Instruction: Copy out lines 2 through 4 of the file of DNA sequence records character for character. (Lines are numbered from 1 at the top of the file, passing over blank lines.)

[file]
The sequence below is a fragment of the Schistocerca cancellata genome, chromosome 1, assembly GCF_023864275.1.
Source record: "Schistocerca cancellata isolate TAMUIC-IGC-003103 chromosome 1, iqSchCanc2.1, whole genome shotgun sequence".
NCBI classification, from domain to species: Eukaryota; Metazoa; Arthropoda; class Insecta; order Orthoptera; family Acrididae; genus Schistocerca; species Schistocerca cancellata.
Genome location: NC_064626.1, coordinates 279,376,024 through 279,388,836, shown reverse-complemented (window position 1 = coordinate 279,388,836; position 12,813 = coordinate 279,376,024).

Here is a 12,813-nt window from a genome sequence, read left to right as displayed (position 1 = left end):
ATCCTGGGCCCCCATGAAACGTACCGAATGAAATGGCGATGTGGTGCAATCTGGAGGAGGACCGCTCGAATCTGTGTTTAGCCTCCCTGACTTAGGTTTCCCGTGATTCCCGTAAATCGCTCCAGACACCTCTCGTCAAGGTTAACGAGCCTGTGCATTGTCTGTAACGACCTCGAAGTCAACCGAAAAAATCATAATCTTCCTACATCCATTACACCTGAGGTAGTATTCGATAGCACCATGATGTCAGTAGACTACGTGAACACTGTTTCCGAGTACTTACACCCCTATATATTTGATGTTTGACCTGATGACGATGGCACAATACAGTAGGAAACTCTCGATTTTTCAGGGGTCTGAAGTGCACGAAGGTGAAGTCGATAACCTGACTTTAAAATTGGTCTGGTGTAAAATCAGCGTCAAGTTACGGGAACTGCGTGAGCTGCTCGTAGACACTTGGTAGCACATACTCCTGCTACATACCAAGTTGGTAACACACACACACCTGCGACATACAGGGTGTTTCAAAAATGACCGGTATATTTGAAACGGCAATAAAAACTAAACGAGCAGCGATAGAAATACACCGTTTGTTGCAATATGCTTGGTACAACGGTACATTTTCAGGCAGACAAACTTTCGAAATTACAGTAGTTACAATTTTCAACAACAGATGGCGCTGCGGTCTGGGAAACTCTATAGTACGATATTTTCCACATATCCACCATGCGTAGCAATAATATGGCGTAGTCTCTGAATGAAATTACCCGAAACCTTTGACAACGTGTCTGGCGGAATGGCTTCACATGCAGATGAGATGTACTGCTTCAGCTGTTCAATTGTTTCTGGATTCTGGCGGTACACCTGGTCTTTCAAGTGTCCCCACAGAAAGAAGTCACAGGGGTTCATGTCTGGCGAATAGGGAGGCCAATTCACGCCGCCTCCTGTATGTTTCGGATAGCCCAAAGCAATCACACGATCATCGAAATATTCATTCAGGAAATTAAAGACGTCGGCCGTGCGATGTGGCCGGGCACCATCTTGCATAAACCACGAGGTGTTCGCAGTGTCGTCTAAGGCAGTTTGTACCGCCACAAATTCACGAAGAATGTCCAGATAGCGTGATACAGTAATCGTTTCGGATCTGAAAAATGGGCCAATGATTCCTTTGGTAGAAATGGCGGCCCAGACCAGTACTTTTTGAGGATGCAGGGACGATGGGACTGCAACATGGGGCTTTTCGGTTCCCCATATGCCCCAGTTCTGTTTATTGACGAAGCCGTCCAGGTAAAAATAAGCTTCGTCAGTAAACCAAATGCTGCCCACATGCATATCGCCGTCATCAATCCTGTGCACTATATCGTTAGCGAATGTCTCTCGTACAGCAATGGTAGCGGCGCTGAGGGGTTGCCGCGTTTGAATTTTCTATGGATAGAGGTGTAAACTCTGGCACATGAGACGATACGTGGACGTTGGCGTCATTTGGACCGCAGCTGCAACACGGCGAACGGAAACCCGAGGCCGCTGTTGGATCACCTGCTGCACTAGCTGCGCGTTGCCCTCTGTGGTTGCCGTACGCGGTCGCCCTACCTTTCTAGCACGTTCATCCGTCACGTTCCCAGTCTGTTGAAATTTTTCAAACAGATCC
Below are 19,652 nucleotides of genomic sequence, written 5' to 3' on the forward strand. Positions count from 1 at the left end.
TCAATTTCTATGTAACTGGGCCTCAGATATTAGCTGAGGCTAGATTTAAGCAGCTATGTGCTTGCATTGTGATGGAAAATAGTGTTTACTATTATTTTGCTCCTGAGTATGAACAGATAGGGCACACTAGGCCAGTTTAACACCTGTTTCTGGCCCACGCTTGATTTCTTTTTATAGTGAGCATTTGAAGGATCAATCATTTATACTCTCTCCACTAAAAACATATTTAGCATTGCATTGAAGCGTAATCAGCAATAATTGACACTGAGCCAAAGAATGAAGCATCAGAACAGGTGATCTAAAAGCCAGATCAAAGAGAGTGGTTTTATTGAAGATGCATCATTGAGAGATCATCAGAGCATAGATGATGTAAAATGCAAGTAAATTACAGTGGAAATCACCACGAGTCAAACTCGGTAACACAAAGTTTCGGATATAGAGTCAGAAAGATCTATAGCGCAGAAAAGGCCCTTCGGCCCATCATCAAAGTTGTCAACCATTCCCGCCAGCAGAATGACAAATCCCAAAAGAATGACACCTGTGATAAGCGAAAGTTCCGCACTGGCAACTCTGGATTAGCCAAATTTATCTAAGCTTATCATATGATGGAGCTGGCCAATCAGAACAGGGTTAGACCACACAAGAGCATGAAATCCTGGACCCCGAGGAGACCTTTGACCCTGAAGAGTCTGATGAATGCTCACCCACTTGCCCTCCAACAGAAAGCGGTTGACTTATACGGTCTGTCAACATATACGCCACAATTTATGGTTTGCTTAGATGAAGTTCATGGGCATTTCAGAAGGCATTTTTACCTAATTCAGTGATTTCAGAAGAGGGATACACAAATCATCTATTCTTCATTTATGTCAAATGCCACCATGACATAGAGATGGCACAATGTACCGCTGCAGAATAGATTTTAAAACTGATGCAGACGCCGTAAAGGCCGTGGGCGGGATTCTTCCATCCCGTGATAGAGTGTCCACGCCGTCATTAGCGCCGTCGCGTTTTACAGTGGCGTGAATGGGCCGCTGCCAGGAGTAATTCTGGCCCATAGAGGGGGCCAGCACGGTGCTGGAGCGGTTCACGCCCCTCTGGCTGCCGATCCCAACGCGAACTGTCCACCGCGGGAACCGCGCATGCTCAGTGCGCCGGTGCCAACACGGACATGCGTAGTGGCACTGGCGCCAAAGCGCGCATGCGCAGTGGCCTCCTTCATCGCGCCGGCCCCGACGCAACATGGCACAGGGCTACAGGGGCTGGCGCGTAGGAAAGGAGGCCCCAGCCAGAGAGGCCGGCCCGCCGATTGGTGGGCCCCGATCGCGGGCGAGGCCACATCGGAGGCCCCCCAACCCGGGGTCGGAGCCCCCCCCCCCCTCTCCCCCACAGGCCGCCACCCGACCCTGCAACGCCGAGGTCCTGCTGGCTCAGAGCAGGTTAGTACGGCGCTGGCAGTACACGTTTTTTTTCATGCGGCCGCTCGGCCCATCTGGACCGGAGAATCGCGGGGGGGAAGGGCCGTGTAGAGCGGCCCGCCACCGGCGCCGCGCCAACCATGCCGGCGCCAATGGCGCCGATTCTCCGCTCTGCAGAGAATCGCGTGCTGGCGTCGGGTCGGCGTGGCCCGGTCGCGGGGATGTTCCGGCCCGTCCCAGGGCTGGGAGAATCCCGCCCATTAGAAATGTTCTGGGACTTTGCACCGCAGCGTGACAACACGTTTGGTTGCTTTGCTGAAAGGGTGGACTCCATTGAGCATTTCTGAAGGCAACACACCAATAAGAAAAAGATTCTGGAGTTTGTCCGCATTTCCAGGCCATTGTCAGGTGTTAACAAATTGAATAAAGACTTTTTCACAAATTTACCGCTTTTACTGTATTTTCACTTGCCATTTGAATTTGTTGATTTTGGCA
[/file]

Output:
Source record: "Schistocerca cancellata isolate TAMUIC-IGC-003103 chromosome 1, iqSchCanc2.1, whole genome shotgun sequence".
NCBI classification, from domain to species: Eukaryota; Metazoa; Arthropoda; class Insecta; order Orthoptera; family Acrididae; genus Schistocerca; species Schistocerca cancellata.
Genome location: NC_064626.1, coordinates 279,376,024 through 279,388,836, shown reverse-complemented (window position 1 = coordinate 279,388,836; position 12,813 = coordinate 279,376,024).